So when I started looking around for a solution to this in the forums, there was a lot of hemming and hawing about settings that were completely irrelevant to the problem, and occasionally some mention of settings thought could have conceivably had something to do with my problem, but didn't in my case. Of the latter type that I encountered, I was fairly convinced that this had something to do with the @mynetworks setting in the primary amavisd-new configuration file amavisd.conf (this setting is for the most part the same as the mynetworks setting in Postfix's main.cf file, except it uses Perl syntax, like adding @ before lists). By default, @mynetworks looks like this:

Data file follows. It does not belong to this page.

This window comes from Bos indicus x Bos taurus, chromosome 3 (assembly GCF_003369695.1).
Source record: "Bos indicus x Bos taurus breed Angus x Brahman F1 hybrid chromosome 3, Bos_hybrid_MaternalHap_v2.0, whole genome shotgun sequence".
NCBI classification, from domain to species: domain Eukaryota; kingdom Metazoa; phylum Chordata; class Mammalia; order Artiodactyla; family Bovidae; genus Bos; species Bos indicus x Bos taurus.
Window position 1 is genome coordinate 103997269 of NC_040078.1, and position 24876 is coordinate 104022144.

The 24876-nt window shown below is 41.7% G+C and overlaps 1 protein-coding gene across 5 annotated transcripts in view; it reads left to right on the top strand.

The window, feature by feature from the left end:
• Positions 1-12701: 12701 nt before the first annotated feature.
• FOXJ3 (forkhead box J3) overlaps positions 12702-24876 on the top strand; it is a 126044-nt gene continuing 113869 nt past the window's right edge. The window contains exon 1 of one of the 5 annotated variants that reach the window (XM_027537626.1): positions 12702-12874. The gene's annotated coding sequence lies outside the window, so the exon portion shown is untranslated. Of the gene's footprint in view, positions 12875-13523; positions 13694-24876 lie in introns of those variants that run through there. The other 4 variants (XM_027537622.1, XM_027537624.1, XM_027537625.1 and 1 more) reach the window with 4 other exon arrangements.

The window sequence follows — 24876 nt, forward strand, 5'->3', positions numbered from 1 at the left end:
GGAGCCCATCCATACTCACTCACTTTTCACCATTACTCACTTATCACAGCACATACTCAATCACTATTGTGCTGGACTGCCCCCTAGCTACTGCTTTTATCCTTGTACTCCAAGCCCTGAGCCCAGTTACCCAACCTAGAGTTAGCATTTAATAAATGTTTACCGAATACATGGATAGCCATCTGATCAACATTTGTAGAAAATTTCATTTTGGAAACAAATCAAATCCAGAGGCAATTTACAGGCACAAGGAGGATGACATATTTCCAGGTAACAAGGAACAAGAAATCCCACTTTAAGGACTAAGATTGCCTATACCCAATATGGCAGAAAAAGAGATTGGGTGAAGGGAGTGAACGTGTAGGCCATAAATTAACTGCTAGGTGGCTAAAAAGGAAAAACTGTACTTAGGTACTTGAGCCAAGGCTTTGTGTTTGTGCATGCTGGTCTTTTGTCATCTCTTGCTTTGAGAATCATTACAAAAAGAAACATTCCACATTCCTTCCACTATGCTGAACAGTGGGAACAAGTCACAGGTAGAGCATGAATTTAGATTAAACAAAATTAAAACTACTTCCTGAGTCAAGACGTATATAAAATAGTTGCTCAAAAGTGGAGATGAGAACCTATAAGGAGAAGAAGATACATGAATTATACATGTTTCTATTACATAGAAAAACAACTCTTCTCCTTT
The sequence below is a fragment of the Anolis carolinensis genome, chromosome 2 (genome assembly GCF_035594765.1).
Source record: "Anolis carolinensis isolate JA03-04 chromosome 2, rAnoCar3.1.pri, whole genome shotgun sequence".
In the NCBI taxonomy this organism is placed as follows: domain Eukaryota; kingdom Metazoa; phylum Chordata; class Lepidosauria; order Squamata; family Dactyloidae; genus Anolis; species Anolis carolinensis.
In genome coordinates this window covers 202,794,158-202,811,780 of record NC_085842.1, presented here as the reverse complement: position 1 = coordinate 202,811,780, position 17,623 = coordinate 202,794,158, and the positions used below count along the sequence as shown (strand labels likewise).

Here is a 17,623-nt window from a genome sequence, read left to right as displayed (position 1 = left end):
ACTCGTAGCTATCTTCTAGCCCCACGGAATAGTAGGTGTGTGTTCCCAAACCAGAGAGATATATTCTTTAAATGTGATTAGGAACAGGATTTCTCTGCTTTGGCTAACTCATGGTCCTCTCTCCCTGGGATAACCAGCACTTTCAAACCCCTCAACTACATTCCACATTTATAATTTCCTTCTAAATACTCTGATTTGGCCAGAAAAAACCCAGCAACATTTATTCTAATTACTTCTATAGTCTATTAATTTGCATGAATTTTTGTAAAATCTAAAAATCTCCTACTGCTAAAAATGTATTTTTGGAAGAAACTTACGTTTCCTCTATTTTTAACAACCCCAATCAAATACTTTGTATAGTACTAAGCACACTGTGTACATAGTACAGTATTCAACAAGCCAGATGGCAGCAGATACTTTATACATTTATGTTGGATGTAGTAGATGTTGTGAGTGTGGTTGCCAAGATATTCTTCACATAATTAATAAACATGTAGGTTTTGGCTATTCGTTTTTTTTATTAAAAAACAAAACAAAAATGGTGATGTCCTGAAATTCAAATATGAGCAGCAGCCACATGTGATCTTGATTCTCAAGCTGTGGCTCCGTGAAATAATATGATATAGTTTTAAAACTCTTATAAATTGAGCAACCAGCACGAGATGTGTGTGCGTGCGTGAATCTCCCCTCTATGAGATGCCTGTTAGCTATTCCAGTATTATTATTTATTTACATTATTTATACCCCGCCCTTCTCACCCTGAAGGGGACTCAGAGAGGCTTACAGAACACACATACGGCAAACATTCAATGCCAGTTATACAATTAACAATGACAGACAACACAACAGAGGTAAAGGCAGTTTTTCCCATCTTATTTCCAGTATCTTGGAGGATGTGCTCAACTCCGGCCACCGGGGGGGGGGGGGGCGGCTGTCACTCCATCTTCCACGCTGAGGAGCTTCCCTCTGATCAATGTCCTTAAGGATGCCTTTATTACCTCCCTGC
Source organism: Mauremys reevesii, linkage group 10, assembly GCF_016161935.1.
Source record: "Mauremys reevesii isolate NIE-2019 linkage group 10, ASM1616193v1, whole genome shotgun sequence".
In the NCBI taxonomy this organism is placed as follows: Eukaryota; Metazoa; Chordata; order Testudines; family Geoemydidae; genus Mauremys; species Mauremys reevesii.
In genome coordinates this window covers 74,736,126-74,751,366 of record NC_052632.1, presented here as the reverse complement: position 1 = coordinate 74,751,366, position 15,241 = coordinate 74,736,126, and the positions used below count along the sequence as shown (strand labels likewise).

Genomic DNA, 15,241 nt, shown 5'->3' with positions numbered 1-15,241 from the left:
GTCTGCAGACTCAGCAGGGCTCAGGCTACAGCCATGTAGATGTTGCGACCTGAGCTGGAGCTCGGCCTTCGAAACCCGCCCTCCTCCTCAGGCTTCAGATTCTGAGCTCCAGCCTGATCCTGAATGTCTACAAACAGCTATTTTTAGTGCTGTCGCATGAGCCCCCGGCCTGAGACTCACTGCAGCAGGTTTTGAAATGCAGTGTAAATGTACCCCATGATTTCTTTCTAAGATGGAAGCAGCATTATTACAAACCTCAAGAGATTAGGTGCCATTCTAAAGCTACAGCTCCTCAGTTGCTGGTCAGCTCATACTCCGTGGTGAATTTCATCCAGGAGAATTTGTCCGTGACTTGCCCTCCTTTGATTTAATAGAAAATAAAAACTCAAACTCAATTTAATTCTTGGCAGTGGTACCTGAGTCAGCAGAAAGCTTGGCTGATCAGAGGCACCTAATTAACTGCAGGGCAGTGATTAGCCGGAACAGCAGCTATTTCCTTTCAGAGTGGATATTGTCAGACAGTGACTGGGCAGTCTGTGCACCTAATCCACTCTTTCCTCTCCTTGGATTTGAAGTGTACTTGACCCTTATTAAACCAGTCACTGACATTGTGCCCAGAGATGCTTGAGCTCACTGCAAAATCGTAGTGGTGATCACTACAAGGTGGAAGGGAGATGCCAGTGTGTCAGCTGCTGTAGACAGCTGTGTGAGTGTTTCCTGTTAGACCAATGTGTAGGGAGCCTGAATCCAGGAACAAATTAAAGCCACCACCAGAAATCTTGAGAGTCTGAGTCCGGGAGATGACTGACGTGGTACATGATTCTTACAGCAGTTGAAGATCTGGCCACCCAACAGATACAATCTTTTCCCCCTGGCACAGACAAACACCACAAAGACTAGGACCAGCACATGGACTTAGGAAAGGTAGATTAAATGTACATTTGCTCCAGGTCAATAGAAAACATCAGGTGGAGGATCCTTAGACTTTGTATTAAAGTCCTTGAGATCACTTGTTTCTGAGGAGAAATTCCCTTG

@mynetworks = qw( 127.0.0.0/8 [::1] [FE80::]/10 [FEC0::]/10
                  10.0.0.0/8 172.16.0.0/12 192.168.0.0/16 );

But that's a little bit wider than I needed. I tried a whole bunch of different combinations of things. I added the subnet from each one of my network interfaces and even my public IP just for the hell of it, but that did little to change things besides occasionally breaking my ability to connect to the amavis client or server entirely. Ultimately, I settled on this:

@mynetworks = qw( 127.0.0.0/8 [::1] );

But that didn't fix anything. What isn't mentioned in any of the troubleshooting articles or install walkthroughs I saw was how to actually modify amavisd-new's ACL. After all, the error message I encountered very frankly says that inbound emails are failing as a result of the involved connection's failure to be found in amavisd's ACL: